Progress Report
Objective 1: Verticillium wilt (VW), caused by the soilborne fungus Verticillium alfalfae, is one of the most serious diseases of alfalfa (Medicago sativa L.) worldwide. To address this, USDA-ARS Prosser, the Samuel Roberts Noble Foundation, Forage Genetics International (FGI), Pioneer Hi-bred, and Alforex Seeds agreed on a joint effort to identify publically available markers for selection for resistance to Verticillium wilt and stem nematode. Pioneer and Alforex generated and phenotyped biparental populations consisting of 188 and 164 individuals, respectively. An association study was conducted using autotetraploid alfalfa populations composed of 352 individuals. The samples were genotyped by high-resolution melting analysis of single nucleotide polymorphism (SNP) markers. Polymorphic SNPs were identified based on the melting profiles and up to five clusters were obtained, representing the various allelic combinations in tetraploid alfalfa. Phenotyping was done by inoculation of the pathogen to replicated cloned plants of each individual and disease severity was scored using a standard scale (e.g. 1-5). Marker-trait association was analyzed by the TASSEL software using the general and mixed linear models. Ten markers were significantly associated with VW resistance and they were located on three chromosomal regions. Five significant markers on chromosome 8 contributed a total of 36% of the phenotypic variation explained and represent novel loci associated with VW resistance. Additional significant markers were identified on chromosomes 2 and 7, and they co-locate with the regions of VW resistance loci reported in M. truncatula. This study highlights the value of SNP genotyping to identify the disease resistance loci in tetraploid alfalfa. The markers identified in this study could be used for improving resistance to Verticillium wilt in alfalfa. To increase the power and resolution of marker-trait association, we are using a genome-wide genotyping platform so-called “genotyping by sequencing (GBS)” which will increase thousands of SNP markers throughout the whole genome. We have genotyped the Pioneer VW population by GBS and obtained nearly 10,000 meaningful GBS markers. Improved methods increased the probability for identifying molecular markers associated with VW resistance. Preliminary results showed strong association of a group of GBS markers with the trait at p<0.001, with the highest phenotypic variation explained (PVE) of 19%. To confirm this finding, we are going to validate them for VW resistance in different populations. After validation, they can be used in marker-assisted selection for identification of resistance sources. It will facilitate breeding progress and provide alfalfa seed companies with breeding materials for use in the production of improved commercial varieties of alfalfa. It will accelerate the breeding program of resistant varieties, reduce economic losses to growers, increase sustainability, and reduce costs to consumers. Similar procedures will be used for identification of markers associated with stem nematode resistance. Objective 2: Enhancing drought resistance and water use efficiency of alfalfa varieties are important to meet the challenges of finite available water resource. However, no rapid and precise methods have been developed to identify the resistance resources for the alfalfa breeders. Development of molecular markers associated with drought resistance and improved water use efficiency would be helpful for improving the accuracy in detection, accumulating the major and minor genes, and accelerating the breeding process. Toward this end, in this study, a panel of accessions comprised of 202 alfalfa cultivars and landraces with potential drought tolerance were selected from the USDA-ARS National Temperate Forage Legume Germplasm Resources Center (http://www.ars-grin.gov). They were evaluated for drought resistance in field and greenhouse in dry season of 2013 and 2014. Agronomic and physiological traits including relative leaf water content, osmotic adjustment, canopy temperature, and biomass and forage quality under water deficit were measured. A greenhouse procedure for phenotyping drought tolerance index was established. The index of individuals were scored using a scale of 1 to 5, with 1=susceptible with plant death, 5=high resistant with minimal damage. Generally, the frequency stem of phenotypic data exhibited a trend of normal distribution with the mean of 3.10 and variance of 1.17. And the p-values of the Shapiro-Wilk (2.382e-09) and Kolmogorov-Smirnov (8.654e-05) tests were far less than W (0.915) and D (0.158) values, respectively, conforming a normal distribution of drought resistance scores of this panel. Using this protocol, we have identified a group of accessions with high resistance scores. With further characterization, they can be used as gene resources for breeding and developing populations for mapping quantitative trait loci (QTL) for drought tolerance and enhanced water use efficiency. Industrial seed companies such as Alforex Seeds, S & W Seeds and Pioneer Hi-Bred have expressed their interests in using these germplasm for developing alfalfa cultivars with improved drought/salt resistance and water use efficiency.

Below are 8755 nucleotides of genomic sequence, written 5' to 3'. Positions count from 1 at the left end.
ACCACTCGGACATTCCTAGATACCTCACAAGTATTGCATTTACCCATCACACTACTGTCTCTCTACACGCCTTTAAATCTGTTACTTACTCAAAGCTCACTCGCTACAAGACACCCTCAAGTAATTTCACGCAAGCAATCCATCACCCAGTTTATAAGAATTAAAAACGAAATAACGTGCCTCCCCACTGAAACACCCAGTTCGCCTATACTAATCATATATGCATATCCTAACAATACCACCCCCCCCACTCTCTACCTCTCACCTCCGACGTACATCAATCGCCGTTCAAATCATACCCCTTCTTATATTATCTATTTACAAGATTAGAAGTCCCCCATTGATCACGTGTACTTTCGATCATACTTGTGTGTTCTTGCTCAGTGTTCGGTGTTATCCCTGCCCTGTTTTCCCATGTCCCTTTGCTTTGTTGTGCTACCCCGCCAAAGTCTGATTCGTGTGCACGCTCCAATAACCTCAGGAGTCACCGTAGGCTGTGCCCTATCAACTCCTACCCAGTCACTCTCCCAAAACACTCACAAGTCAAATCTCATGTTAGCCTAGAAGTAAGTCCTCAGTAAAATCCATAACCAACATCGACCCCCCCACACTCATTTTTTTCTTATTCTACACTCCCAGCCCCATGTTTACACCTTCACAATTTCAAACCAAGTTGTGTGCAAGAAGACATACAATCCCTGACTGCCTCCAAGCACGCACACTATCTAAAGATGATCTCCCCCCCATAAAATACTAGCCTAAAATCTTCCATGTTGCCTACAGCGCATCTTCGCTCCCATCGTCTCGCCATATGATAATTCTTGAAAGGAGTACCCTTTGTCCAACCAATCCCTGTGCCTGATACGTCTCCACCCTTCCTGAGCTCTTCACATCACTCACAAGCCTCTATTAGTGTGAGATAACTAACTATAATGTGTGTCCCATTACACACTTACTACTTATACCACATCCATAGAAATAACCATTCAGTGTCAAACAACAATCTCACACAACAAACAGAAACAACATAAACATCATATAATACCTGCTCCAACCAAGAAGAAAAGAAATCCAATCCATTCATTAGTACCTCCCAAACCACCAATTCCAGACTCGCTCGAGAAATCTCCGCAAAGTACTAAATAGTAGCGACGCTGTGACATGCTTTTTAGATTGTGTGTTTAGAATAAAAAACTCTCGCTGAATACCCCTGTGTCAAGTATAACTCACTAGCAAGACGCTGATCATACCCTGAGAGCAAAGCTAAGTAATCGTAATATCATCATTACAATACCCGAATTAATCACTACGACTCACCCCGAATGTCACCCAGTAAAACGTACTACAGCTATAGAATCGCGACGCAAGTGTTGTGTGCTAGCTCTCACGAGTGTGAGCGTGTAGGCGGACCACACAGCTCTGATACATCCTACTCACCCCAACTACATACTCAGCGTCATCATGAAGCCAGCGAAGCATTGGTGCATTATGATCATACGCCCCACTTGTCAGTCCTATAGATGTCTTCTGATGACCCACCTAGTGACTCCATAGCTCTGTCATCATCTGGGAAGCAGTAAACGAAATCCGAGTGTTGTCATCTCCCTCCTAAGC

Accomplishments
1. Molecular markers for Verticillium wilt (VW) resistiance in alfalfa. Verticillium wilt is an alfalfa disease that reduces forage yields up to 50%. Current breeding strategies rely greatly on phenotypic recurrent selection that allows slow and inefficient genetic improvement progress. The identification of molecular markers and associated germplasm for disease and pest resistance will make the breeding process more efficient and facilitate rapid improvement in alfalfa cultivars with increased resistance. In collaboration with Alforex Seeds, Pioneer Hi-Bred, Forage genetics and the Noble Foundation, ARS scientists in Prosser, Washington, identified 11 molecular markers associated with Verticillium wilt resistance in two alfalfa populations. After validation, the markers identified in this study can be used for improving resistance to Verticillium wilt in alfalfa.


Review Publications
Yu, L., Hugues, B., Rouse, M.N., Singh, S., Singh, R.P., Bhavani, S., Huerta-Espino, J., Sorrells, M.E. 2014. A Consensus Map for Ug99 Stem Rust Resistance Loci in Wheat. Theoretical and Applied Genetics. Available: http://link.springer.com/article/10.1007%2Fs00122-014-2326-7.
Yu, L., Parthasarathy, M. 2014. Molecular and cellular characterization of the tomato pollen profilin, LePro1. PLoS One. DOI:10.1371/journal.pone.0086505.
Mccord, P.H., Gordon, V.S., Saha, G., Hellinga, J., Vandemark, G.J., Larsen, R.C., Smith, M., Miller, D. 2014. Detection of QTL for forage yield, lodging resistance and spring vigor traits in alfalfa (Medicago sativa L.). Euphytica. 10:2134.